Exposure and experience
Lemon Sky Games & Animation chief executive officer Wong Cheng Fei says there is a shortage of 3D animators and 3D modellers and the studio has been hiring foreign talents to fill the gaps.
He also concurs with Tan that our graduates are not trained to handle coding, especially when working on big intellectual properties, as they have no working experience.
The lack of working experience is not just a problem with students but also lecturers.
Les’ Copaque technical director Syed Nurfaiz Khalid says not all education providers have lecturers with industry exposure.
In fact, some universities tend to hire their own students as lecturers after they graduate. This is not necessarily a bad thing but they may have a limited amount of knowledge to impart to their students due to lack of experience.
Learning the theory isn’t everything, as practical know-how is equally important for animators, says Syed.
Education is crucial to gain the insight and knowledge on how the industry works but the onus is on the graduates to improve their skills and portfolio of work, says Les’ Copaque production director Yuki Tang Ying Sowk.
Many are not ready for the working world and need to be retrained upon entering the industry, she says.
In fact, they are not even aware that there are many areas of specialisation for animation until they come on board.
Les’ Copaque provides basic training to all new recruits so that they are familiar with the entire work process, as it has eight sections handling various animation works.
After the one-month training, most graduates will be able to handle basic animation works, says Tang.
Multimedia University Dean of Faculty of Creative Multimedia, Assoc Prof Dr Neo Tse Kian says universities have to be aware of the needs of the industry in offering the types of programmes that meet the requirements of the industry.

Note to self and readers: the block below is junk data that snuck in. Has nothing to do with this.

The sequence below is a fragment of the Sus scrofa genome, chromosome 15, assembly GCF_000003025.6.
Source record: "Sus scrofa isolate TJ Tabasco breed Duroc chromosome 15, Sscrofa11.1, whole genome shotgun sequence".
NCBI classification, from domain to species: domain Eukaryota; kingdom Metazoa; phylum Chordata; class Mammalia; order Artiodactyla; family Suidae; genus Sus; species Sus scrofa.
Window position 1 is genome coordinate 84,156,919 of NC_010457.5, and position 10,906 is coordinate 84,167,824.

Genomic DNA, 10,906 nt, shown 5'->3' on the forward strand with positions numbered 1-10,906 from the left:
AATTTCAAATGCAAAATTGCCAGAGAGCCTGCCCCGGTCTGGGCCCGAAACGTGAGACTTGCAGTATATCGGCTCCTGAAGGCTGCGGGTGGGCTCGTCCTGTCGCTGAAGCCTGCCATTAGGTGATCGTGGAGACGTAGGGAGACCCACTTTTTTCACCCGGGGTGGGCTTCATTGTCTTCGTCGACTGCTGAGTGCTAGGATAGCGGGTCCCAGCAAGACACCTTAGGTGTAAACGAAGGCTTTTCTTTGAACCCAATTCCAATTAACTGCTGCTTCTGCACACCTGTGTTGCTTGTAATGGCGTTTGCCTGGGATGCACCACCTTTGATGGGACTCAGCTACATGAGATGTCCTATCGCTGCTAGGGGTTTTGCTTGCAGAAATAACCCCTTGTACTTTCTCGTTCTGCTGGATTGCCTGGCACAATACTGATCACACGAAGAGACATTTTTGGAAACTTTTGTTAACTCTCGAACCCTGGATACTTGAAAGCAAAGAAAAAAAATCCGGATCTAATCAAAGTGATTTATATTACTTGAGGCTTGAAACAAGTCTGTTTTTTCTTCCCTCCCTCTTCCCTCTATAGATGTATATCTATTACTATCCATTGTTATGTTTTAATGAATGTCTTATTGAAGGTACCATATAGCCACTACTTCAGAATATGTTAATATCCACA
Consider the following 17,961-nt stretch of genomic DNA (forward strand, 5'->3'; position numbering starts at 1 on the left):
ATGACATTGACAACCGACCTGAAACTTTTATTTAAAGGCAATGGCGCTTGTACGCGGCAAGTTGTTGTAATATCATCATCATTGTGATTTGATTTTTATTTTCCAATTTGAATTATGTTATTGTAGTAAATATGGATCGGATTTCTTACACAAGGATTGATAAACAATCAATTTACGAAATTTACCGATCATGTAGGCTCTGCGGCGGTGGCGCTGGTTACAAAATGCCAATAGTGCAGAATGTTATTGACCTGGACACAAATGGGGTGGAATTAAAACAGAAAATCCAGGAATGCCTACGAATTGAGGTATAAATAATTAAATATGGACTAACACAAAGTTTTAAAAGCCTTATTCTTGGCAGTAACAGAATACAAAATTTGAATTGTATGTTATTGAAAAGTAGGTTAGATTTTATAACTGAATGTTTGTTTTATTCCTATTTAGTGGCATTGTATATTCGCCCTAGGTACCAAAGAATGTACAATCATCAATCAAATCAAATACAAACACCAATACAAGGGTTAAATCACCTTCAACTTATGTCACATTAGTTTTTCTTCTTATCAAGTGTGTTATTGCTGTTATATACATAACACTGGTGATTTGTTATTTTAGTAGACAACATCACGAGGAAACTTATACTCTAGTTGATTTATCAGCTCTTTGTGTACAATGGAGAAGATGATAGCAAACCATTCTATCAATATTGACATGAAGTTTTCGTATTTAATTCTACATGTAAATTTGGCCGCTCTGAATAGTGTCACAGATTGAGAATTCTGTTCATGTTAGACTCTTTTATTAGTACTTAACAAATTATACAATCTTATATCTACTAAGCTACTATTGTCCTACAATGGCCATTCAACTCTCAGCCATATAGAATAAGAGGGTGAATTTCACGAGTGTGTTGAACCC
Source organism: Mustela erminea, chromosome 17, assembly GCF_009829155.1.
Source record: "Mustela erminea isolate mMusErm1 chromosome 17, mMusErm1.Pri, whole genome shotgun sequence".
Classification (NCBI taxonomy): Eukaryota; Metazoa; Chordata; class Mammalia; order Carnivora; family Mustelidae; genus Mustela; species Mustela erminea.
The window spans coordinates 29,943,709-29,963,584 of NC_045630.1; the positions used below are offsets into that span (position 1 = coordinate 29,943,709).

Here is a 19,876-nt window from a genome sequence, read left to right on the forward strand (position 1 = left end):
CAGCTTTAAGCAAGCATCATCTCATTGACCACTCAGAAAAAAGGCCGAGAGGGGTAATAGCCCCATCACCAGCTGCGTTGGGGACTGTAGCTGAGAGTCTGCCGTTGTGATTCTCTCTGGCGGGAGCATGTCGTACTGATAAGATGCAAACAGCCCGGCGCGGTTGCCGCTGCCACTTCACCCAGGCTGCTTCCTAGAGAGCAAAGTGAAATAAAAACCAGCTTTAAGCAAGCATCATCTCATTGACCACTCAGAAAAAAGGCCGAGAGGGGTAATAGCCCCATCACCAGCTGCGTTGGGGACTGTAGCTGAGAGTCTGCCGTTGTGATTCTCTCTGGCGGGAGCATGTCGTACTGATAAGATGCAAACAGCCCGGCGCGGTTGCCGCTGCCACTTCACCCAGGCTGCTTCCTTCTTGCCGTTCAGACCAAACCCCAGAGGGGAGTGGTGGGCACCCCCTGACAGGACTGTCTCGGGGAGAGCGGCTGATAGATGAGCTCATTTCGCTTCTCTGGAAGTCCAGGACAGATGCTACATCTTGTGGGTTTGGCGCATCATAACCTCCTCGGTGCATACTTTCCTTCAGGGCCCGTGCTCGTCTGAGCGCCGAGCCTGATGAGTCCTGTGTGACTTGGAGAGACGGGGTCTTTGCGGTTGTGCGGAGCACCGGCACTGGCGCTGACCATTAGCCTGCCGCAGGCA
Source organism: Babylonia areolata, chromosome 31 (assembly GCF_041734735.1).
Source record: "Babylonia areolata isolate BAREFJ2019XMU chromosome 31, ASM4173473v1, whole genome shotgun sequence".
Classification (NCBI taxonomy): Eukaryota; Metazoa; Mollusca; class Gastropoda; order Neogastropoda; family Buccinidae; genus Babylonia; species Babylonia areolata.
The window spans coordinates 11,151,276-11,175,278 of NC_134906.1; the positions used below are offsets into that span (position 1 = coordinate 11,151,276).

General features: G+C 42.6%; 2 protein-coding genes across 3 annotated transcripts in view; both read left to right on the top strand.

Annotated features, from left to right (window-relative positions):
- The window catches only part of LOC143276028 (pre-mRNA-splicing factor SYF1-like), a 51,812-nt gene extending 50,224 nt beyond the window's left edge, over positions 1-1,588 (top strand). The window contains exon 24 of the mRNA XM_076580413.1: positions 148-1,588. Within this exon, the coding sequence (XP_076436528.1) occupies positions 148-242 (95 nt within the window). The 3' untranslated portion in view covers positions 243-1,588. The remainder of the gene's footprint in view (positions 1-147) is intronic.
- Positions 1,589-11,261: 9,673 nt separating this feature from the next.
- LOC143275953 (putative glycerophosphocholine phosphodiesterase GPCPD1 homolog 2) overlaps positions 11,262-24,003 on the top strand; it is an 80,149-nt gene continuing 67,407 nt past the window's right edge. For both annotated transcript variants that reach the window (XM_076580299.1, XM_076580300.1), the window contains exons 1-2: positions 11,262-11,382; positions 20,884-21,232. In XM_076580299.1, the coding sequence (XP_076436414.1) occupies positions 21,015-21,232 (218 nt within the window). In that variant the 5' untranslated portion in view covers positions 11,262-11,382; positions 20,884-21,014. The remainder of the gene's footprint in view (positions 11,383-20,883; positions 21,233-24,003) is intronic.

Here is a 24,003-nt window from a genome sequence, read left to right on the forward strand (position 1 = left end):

The industry is highly competitive and most companies are looking for the cream of the crop, he says.
“Most companies want graduates who can immediately make the transition from academics to actual application because they want to avoid spending money and resource in training them if possible,” he says.
A graduate with a degree in games development can expect to earn an average of RM2,000 to RM2,400 upon entering the industry.
The rate is slightly lower for graduates in animation — they can expect to get about RM1,600 to RM2,200, depending on the studio.
KDU’s Tan says most graduates have unrealistic expectations and expect to earn at least RM2,400 upon entering the industry even without having to work overtime or on weekends.
From the company’s perspective, a fresh graduate with little or no experience is not very valuable because he or she is an unproven element and can’t demand such high salaries.
They also may not be able to handle the workload, he says.
Even large animation companies have low starting rates, as they want the graduates to work their way up theladder before they can be paid more.
Les’ Copaque’s Tang also says that most graduates today want big money for less effort.
“The current generation also has commitment and discipline issues,” she says.
However that has not stopped the studio from hiring fresh graduates. Les’ Copaque, which is one of the largest animation studios in Malaysia, has over 160 employees and up to 80% are fresh graduates.